To the contrary, as the Court recently recognized, an inter partes review “does not make any binding determination regarding ‘the liability of [Patent Owner] to [Petitioner] under the law as defined.’”  Oil States, slip op. at 16 (quoting Crowell, 285 U.S. at 51).

Where, like the AIA, Congress adopts “a general statute in terms applying to all persons [it] includes Indians and their property interests.”  Fed. Power Comm’n v. Tuscarora Indian Nation, 362 U.S. 99, 116 (1960) (“FPC”).  FPC held “that Congress, by the broad general terms of § 21 of the Federal Power Act, has authorized the Federal Power Commission’s licensees to take lands owned by Indians, as well as those of all other citizens, when needed for a licensed project, upon the payment of just compensation . . . .”  Id. at 123.

The PTAB correctly held that like FPC, “[h]ere Congress has enacted a generally applicable statute providing that any patent (regardless of ownership) is ‘subject to the conditions and requirements of (the Patent Act).’”  Appx11 (quoting 35 U.S.C. § 101 and citing 35 U.S.C. § 261); see also Oil States, slip op. at 2.  Indeed, the AIA allows any “person who is not a patent owner” to be a Petitioner (35 U.S.C. § 311(a))[Cuozzo, 136 S. Ct. at 2150 (“any third party can ask the agency to institute inter partes review of a claim”) (emphasis added); see also Oil States, slip op. at 2 (accord).], subject to meeting the other requirements of Sections 311–319, and offers no restriction on which Patent Owners are authorized to respond (35 U.S.C. § 313) or waive a right to respond (e.g., 37 C.F.R. § 42.107(a)).  As the PTAB correctly stated “a patent owner’s participation is not required and inter partes reviews have proceeded to a final written decision under 35 U.S.C. § 318(a) even where the patent owner has chosen not to participate.”  (Appx17 (citing Microsoft Corp. v. Global Techs., Inc., IPR2016-00663 (PTAB June 2, 2017) (Paper 35); Republic Gen. Ins. Group, Inc. v. Owner of U.S. Patent No. 6,519,581, IPR2015-01956, (PTAB Apr. 18, 2017) (Paper 39)).  The Petitioner need not even have constitutional standing.  Cuozzo, 136 S. Ct.. at 2143–44; see also 35 U.S.C. § 311(a) (“a person who is not the owner of a patent may file with the Office a petition to institute an inter partes review of a patent.”).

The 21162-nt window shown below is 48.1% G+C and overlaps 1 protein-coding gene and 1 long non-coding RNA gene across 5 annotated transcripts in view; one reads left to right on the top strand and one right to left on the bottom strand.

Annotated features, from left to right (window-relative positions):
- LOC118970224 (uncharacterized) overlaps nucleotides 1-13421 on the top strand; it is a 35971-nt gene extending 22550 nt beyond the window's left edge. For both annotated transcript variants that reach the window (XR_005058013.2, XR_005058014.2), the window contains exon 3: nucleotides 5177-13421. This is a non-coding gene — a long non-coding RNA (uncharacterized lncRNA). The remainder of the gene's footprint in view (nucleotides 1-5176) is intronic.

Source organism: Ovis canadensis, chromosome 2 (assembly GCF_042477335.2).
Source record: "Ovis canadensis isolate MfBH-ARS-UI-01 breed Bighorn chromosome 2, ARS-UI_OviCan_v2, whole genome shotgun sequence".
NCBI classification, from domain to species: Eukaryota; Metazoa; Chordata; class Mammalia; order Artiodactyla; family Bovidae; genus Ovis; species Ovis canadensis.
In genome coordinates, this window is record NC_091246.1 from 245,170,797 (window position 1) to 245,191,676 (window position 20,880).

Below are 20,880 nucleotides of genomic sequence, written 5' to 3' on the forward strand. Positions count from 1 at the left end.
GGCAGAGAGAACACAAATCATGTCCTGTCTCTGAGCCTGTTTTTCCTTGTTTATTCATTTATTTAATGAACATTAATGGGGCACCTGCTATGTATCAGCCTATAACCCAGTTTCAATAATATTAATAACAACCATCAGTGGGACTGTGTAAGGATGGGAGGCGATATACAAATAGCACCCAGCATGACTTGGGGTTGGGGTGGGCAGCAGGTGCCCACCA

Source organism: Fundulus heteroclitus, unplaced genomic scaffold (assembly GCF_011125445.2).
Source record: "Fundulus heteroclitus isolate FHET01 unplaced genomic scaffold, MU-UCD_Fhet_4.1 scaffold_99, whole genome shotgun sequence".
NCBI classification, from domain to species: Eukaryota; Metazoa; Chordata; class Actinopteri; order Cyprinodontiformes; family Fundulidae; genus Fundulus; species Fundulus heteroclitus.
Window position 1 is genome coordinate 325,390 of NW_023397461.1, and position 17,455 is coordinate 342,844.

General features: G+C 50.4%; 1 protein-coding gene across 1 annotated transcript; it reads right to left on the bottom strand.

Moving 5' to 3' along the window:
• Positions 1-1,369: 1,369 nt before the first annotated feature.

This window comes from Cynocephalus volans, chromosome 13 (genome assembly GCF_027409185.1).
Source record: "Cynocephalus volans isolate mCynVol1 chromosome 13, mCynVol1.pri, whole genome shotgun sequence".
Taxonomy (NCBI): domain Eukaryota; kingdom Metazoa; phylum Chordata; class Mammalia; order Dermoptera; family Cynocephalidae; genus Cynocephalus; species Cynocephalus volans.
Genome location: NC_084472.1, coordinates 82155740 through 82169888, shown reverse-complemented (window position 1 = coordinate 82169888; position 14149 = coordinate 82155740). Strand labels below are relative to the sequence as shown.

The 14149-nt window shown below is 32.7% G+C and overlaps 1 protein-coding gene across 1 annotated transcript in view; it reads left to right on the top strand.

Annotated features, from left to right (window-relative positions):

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Join the Discussion

8 comments so far.

  • [Avatar for Brian Keith Buchheit]
    Brian Keith Buchheit
    May 22, 2018 04:17 pm


    I’m glad I intrigued you. If you look deeper, you’ll find the people listed for the PQI are all able to be cross referenced with people employed by the Clearing House (the “company” that processes $2 Trillion a day – and has every major bank in the United States as a member) .

    You’ll notice from the article that Jim Howard is Associate General Counsel of Askeladden L.L.C. and is concurrently Vice President and Associate General Counsel of The Clearing House Payments Company.

    Mr. Howard, could you tell us how a “Chinese Firewall” is maintained between your two different roles for the two different companies? I suspect your IRS declared pay for being Associate GC of Askeladden is $0 – and all the time spent in that role is donated by the Clearing House, which likely pays your salary. I’d be happy if I was incorrect and would welcome such a correction.

    Further, could ANY PQI member confirm that they received a single dollar ($1) or more in salary from Askeladden for the time you spent on the PQI? If not, could ANY PQI member confirm that they spent a single hour working for the PQI that was not compensated for by the Clearing House (or one of its affiliate banks)?

    I have honestly been curious about this for a while (since being on the receiving end of an IPR from an apparently “fictitious” company of Askeladden).

  • [Avatar for Anon]
    May 22, 2018 02:27 pm

    Mr. Buchheit,

    Your post intrigued me, and a quick Google search reveals much: